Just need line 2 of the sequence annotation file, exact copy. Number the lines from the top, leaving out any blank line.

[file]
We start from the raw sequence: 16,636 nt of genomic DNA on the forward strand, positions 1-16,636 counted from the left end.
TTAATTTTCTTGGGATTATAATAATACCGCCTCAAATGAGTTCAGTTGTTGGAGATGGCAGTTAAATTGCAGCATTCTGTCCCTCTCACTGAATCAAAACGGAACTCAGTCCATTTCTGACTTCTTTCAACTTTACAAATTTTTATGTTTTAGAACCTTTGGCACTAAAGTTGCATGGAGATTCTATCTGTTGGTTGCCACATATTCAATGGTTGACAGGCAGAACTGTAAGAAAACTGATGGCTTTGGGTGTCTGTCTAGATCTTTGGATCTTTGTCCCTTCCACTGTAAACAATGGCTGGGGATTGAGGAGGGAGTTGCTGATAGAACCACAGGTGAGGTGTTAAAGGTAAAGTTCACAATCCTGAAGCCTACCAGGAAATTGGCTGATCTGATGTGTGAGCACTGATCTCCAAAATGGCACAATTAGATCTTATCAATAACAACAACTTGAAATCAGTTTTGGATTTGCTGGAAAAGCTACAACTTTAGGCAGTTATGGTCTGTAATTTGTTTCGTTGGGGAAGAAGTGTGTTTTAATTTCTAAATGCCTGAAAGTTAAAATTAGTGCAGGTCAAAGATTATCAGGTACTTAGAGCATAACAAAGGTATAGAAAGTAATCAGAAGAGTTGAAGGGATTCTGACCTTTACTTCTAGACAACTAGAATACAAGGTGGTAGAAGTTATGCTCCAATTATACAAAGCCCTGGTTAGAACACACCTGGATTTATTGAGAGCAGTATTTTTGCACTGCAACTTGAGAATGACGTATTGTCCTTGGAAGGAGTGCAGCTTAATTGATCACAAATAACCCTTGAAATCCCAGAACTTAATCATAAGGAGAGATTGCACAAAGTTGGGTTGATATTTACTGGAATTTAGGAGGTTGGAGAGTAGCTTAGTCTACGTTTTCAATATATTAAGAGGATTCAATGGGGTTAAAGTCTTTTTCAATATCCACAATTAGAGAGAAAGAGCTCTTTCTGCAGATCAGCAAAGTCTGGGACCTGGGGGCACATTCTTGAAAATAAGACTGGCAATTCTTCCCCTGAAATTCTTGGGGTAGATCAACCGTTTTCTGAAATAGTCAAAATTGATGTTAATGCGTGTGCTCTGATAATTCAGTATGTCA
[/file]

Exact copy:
TTAATTTTCTTGGGATTATAATAATACCGCCTCAAATGAGTTCAGTTGTTGGAGATGGCAGTTAAATTGCAGCATTCTGTCCCTCTCACTGAATCAAAACGGAACTCAGTCCATTTCTGACTTCTTTCAACTTTACAAATTTTTATGTTTTAGAACCTTTGGCACTAAAGTTGCATGGAGATTCTATCTGTTGGTTGCCACATATTCAATGGTTGACAGGCAGAACTGTAAGAAAACTGATGGCTTTGGGTGTCTGTCTAGATCTTTGGATCTTTGTCCCTTCCACTGTAAACAATGGCTGGGGATTGAGGAGGGAGTTGCTGATAGAACCACAGGTGAGGTGTTAAAGGTAAAGTTCACAATCCTGAAGCCTACCAGGAAATTGGCTGATCTGATGTGTGAGCACTGATCTCCAAAATGGCACAATTAGATCTTATCAATAACAACAACTTGAAATCAGTTTTGGATTTGCTGGAAAAGCTACAACTTTAGGCAGTTATGGTCTGTAATTTGTTTCGTTGGGGAAGAAGTGTGTTTTAATTTCTAAATGCCTGAAAGTTAAAATTAGTGCAGGTCAAAGATTATCAGGTACTTAGAGCATAACAAAGGTATAGAAAGTAATCAGAAGAGTTGAAGGGATTCTGACCTTTACTTCTAGACAACTAGAATACAAGGTGGTAGAAGTTATGCTCCAATTATACAAAGCCCTGGTTAGAACACACCTGGATTTATTGAGAGCAGTATTTTTGCACTGCAACTTGAGAATGACGTATTGTCCTTGGAAGGAGTGCAGCTTAATTGATCACAAATAACCCTTGAAATCCCAGAACTTAATCATAAGGAGAGATTGCACAAAGTTGGGTTGATATTTACTGGAATTTAGGAGGTTGGAGAGTAGCTTAGTCTACGTTTTCAATATATTAAGAGGATTCAATGGGGTTAAAGTCTTTTTCAATATCCACAATTAGAGAGAAAGAGCTCTTTCTGCAGATCAGCAAAGTCTGGGACCTGGGGGCACATTCTTGAAAATAAGACTGGCAATTCTTCCCCTGAAATTCTTGGGGTAGATCAACCGTTTTCTGAAATAGTCAAAATTGATGTTAATGCGTGTGCTCTGATAATTCAGTATGTCA